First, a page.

If these symptoms are continuous or become unbearable, it is advised that you see a doctor as soon as possible.  Your doctor will assess your level of pain, your range in mobility and investigate possible causes for your pain.  He or she may perform X rays, nerve studies, MRI or CT scans, bone scans or blood tests to help diagnose and treat the problem. Treatment may include medication, applying heat or ice compresses, physical therapy or surgery.

Jamaica Hospital Medical Center Center offers an Interventional Pain Management Practice, to schedule an appointment, please call 718-206-7246.

All content of this newsletter is intended for general information purposes only and is not intended or implied to be a substitute for professional medical advice, diagnosis or treatment. Please consult a medical professional before adopting any of the suggestions on this page. You must never disregard professional medical advice or delay seeking medical treatment based upon any content of this newsletter. PROMPTLY CONSULT YOUR PHYSICIAN OR CALL 911 IF YOU BELIEVE YOU HAVE A MEDICAL EMERGENCY.

Is Your Mattress Contributing to Your Back Pain?

There are many possible reasons someone might experience back pain. One potential contributing factor could be the mattress you sleep on.

This bed is not comfortable as I thought

Waking up with lower back pain can be an indicator that your mattress is to blame. It is recommended that you evaluate the condition of your mattress every five to seven years since this is when they begin to break-down. Nearly two-thirds of those who suffer with lower back pain report significant improvements after purchasing a new mattress.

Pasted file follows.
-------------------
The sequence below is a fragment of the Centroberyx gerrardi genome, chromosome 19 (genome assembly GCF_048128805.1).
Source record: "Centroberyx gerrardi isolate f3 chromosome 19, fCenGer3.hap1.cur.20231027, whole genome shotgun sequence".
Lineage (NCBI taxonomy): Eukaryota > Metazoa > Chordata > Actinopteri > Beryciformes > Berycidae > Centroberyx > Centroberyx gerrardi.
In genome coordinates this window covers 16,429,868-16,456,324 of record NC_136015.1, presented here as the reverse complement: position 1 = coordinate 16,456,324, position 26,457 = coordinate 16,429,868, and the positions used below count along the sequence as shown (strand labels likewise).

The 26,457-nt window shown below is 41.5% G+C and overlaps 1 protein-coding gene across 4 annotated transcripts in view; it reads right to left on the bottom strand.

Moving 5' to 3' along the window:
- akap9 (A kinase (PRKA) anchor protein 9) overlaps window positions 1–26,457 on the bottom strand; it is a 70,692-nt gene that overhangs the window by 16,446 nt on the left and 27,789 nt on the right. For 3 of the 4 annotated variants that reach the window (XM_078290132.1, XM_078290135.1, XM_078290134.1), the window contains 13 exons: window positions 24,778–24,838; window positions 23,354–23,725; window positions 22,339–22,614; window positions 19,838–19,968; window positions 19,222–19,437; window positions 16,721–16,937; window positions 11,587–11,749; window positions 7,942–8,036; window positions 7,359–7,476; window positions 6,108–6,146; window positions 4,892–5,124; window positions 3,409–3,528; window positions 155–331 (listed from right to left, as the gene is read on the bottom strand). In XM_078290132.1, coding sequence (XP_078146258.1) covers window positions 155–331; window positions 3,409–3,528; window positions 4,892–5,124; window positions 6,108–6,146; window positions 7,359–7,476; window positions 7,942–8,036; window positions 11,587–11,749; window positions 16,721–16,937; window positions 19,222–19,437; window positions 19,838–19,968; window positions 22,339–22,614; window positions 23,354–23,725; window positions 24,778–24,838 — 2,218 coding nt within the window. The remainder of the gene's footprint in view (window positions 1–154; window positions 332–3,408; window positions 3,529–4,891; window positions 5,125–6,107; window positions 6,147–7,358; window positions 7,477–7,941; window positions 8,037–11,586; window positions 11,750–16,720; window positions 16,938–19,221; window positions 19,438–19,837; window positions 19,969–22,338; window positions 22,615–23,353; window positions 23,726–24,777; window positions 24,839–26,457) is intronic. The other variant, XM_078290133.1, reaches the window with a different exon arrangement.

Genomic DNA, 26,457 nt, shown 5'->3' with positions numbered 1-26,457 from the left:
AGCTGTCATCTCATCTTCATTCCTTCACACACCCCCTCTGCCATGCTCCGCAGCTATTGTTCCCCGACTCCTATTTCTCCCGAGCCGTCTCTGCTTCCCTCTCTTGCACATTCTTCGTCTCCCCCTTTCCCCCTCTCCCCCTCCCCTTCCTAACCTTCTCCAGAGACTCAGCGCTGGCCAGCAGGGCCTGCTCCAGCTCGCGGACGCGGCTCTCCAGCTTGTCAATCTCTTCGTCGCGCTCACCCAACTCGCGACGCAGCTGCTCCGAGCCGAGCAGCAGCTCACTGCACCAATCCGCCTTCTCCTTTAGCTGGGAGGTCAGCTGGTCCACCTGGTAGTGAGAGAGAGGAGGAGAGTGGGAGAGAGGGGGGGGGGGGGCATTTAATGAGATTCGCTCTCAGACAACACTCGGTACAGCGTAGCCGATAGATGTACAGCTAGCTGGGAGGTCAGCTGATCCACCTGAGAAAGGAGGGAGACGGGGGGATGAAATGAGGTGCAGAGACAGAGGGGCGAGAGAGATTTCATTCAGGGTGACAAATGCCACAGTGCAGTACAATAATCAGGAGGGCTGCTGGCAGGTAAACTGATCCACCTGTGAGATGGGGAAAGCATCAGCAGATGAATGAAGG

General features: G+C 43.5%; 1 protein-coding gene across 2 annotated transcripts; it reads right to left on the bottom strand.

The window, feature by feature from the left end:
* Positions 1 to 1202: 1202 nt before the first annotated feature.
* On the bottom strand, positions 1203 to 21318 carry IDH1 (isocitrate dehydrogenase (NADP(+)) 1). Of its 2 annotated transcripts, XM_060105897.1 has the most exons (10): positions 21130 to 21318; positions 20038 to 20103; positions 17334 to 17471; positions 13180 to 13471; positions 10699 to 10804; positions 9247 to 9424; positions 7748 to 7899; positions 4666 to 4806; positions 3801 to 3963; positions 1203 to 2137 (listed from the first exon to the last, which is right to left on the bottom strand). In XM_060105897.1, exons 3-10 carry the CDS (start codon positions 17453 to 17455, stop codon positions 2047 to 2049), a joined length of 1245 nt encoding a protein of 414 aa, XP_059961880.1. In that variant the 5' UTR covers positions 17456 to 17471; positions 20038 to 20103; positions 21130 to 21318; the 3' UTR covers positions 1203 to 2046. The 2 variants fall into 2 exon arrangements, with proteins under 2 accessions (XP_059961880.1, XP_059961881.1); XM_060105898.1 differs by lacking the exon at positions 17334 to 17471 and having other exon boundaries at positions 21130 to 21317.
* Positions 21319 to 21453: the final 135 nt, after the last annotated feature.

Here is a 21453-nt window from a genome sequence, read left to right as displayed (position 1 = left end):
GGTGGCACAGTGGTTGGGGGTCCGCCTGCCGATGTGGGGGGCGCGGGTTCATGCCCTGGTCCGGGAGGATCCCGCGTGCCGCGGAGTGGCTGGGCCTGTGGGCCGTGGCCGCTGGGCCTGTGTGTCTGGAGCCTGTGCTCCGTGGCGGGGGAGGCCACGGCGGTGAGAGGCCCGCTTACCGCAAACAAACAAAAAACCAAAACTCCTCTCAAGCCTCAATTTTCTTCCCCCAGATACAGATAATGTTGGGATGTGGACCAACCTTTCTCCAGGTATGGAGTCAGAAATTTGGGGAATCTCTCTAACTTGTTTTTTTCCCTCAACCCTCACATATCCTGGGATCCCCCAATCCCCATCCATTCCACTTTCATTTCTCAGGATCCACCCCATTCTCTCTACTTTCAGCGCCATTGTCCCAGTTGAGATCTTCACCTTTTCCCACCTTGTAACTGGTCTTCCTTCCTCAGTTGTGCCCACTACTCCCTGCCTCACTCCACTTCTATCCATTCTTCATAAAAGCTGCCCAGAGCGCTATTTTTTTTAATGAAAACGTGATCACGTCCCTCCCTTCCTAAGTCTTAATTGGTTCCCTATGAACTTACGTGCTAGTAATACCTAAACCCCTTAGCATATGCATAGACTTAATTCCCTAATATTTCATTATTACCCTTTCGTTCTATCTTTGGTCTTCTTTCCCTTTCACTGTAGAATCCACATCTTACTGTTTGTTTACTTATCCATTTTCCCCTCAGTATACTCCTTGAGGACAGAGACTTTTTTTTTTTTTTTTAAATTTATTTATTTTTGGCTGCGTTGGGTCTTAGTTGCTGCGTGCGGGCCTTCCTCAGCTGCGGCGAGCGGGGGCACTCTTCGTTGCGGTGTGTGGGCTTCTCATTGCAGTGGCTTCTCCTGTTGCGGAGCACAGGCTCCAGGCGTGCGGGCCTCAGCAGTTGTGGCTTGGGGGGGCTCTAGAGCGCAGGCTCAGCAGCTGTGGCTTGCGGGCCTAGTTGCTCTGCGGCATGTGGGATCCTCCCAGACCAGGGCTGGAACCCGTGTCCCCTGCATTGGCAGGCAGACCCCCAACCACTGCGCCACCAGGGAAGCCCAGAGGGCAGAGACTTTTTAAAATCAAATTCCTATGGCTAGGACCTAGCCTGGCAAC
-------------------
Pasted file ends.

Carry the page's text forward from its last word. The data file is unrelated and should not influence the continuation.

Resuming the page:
Selecting a mattress can be tricky. It has long been believed that a firm mattress works best, but others believe that a medium to firm mattress is better. At the end of the day, what matters most is what feels best for you, so lie down and “test” a few mattresses in the store before making a decision.

Purchasing a mattress can be an expensive investment. For those who can’t afford to buy a new mattress, follow these tips can help:

• Use a plywood board between your mattress and box-spring or frame for added support
• Place a pillow under your knees if you sleep on your back or between your knees if you sleep on your side to take pressure off of your spine
• Wrap a rolled-up towel around your waist to help maintain a proper curve in your spine
• Never get out of bed too fast. Instead, roll on your side, bend your knees and push yourself up with your hands
• Even if you are experiencing back pain, don’t remain in bed too long. This can relieve stiffness and pain

While these tips can be helpful for some, they might not work for everyone. if you continue to experience back pain, or if your pain is worse at night, speak to your doctor immediately.

All content of this newsletter is intended for general information purposes only and is not intended or implied to be a substitute for professional medical advice, diagnosis or treatment. Please consult a medical professional before adopting any of the suggestions on this page. You must never disregard professional medical advice or delay seeking medical treatment based upon any content of this newsletter. PROMPTLY CONSULT YOUR PHYSICIAN OR CALL 911 IF YOU BELIEVE YOU HAVE A MEDICAL EMERGENCY.